Preparing For a Model-Shoot
Preparing For a Model-Shoot
By Micheal Charles
No matter what type of shoot you're planning, it's always a good idea to have a pre-shoot checklist. Over time, a simple list will save you a great deal of time and effort. Since most of my photography includes working with models, my pre-shoot checklist includes some things that wouldn't be necessary for a photographer who isn't working with models.
It's important to leave enough time between going over the checklist and the start time of the shoot. By giving yourself enough time, most problems that the list identifies can be solved before the shoot. What follows are some actions that I typically include on my pre-shoot checklist:
CONFIRM WITH THE MODEL
If you have any question in your mind regarding the reliability of the model, this is the time to take care of it. By this time, you will already have discussed the basics of the shoot with her and given her directions to the location. Still, it is often a good idea to give her a call on the day of the shoot to make sure everything is still on as planned. Fortunately, I can say that most models (whether professional or amateur) are responsible and will arrive within five minutes of the scheduled time.
I like to give my models a very clean environment where they can do their hair, makeup, and work with their wardrobe. It's a fairly simple thing to do, and I guarantee that the models will notice it. Over the years, many models have told me that very few photographers take the time to do this, and how much they appreciate the photographers who do.
GET THE PAPERWORK IN ORDER
Getting the necessary paperwork taken care of at every shoot is of prime importance. Without a signed model release and two forms of ID from the model (at least one of them being a photo ID), you won't be able to sell your work. To make sure everything gets done, it's a good idea to put the paperwork in a spot where it can't be missed (along with a reminder note to make copies of the IDs).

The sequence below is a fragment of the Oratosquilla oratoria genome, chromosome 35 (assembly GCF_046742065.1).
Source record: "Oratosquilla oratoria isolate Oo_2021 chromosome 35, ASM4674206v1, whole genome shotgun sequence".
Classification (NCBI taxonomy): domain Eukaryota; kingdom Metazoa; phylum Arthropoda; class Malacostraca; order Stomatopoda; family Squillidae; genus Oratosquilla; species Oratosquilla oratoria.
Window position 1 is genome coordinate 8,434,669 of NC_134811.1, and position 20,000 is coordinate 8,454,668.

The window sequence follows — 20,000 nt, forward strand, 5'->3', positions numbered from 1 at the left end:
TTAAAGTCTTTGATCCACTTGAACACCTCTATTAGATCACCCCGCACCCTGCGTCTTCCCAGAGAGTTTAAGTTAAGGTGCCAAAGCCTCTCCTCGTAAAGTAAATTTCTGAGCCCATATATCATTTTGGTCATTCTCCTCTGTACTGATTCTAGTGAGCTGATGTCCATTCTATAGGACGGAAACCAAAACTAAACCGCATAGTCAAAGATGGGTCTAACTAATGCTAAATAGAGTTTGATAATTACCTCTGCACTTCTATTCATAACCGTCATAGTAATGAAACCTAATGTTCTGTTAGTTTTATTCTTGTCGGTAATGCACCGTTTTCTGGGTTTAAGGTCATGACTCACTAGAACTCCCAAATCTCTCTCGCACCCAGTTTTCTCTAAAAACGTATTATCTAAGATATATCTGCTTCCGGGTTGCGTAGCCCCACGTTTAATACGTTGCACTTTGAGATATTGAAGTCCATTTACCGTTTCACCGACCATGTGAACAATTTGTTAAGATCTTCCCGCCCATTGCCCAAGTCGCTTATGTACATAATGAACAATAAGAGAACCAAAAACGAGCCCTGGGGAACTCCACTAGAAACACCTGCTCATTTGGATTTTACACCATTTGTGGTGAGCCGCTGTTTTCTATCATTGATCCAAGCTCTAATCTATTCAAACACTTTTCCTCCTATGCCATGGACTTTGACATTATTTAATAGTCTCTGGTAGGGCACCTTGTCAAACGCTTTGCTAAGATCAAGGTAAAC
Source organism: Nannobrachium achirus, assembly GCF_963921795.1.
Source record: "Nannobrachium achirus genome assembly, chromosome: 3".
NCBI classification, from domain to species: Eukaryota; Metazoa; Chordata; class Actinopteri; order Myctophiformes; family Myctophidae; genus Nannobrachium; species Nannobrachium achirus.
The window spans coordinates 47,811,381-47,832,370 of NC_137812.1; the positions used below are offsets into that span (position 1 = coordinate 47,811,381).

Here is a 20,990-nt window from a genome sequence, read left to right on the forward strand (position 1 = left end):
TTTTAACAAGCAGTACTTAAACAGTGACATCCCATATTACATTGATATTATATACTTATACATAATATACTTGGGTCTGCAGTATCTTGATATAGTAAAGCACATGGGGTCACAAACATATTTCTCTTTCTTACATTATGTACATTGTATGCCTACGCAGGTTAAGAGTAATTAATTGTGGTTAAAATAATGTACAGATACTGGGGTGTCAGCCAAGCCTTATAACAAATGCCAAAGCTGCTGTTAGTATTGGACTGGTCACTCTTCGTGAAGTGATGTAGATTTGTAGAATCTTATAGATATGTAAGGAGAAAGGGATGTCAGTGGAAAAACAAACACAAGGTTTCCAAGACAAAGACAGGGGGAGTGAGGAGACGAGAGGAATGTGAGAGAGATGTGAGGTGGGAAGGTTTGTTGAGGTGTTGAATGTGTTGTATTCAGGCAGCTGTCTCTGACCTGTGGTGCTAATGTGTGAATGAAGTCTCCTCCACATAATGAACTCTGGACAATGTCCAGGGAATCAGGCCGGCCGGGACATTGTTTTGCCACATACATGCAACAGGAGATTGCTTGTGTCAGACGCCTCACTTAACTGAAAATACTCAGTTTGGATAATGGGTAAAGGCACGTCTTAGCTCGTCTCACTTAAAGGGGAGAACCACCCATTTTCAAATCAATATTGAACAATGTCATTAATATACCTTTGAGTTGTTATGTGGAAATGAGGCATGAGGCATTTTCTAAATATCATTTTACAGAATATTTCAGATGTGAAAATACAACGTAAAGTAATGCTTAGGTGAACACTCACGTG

Most of the equipment you'll use during a typical shoot will require batteries. All rechargeable batteries should be fully charged when you begin the shoot. In addition, I highly recommend that you have a fully charged spare battery for your camera. Other pieces of equipment - such as light meters, remote controls and sync systems also require batteries.
CHECK CAMERA SETTINGS
Make sure that your camera settings are appropriate for the specific shoot you're preparing for. A few things you'll want to check are white balance settings, ISO settings, and proper file format and size (JPEG, Raw, etc.). At this point, you should also check your memory cards to confirm you have enough memory for the upcoming shoot.
Modern lenses possess amazing optics and are capable of producing images with extreme sharpness and clarity. However, no matter how well they are designed, you are still responsible for keeping the outer glass clean and dust-free. If there are smudges, fingerprints, or dust particles present on the exposed glass at the time of an exposure, all the technology in the world won't be able to correct it. To give you the best chance of capturing the sharpest images possible, it's a good idea to clean your lenses before each shoot.
TEST LIGHTING EQUIPMENT
An hour or two before the scheduled shoot is a good time to check that the lighting equipment you plan to use is working correctly. You'll want to do this well before the shoot so you'll have enough time to fix anything that isn't working properly. Lighting equipment can be very temperamental and delicate. Often, what may initially seem to be a major problem can be fixed simply by tinkering a bit with the cords or the connections. This is also a good time to check that all sync and remote systems are working correctly.